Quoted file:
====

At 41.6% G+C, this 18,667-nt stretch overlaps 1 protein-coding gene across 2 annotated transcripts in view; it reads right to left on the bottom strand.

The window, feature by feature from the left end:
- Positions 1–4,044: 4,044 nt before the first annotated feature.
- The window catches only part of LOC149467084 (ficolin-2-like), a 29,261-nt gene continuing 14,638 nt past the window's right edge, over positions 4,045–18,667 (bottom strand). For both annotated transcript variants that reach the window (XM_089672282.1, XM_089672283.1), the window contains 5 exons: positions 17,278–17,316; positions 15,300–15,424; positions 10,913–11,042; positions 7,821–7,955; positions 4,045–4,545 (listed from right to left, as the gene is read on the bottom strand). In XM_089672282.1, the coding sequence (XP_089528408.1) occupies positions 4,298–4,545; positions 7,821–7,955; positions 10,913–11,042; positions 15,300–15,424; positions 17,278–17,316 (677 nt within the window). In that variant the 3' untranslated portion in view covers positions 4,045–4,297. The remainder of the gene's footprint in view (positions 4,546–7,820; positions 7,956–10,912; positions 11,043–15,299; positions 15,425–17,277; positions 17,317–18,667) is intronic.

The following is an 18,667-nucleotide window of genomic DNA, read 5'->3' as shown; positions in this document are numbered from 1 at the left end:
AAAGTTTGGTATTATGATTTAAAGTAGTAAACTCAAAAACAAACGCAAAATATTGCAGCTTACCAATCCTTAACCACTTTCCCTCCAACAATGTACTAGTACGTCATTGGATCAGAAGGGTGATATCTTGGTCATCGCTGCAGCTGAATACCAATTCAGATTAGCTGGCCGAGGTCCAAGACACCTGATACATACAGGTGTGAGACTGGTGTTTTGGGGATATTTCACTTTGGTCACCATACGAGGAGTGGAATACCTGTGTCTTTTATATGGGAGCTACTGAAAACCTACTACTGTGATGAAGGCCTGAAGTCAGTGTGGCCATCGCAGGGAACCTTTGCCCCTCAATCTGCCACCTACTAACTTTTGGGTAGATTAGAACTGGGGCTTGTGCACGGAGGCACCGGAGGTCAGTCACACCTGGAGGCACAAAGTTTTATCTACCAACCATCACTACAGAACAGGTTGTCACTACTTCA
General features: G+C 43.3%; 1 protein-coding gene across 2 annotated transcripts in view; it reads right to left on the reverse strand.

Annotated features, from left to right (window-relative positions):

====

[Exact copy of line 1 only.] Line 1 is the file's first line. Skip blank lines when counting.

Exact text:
At 41.6% G+C, this 18,667-nt stretch overlaps 1 protein-coding gene across 2 annotated transcripts in view; it reads right to left on the bottom strand.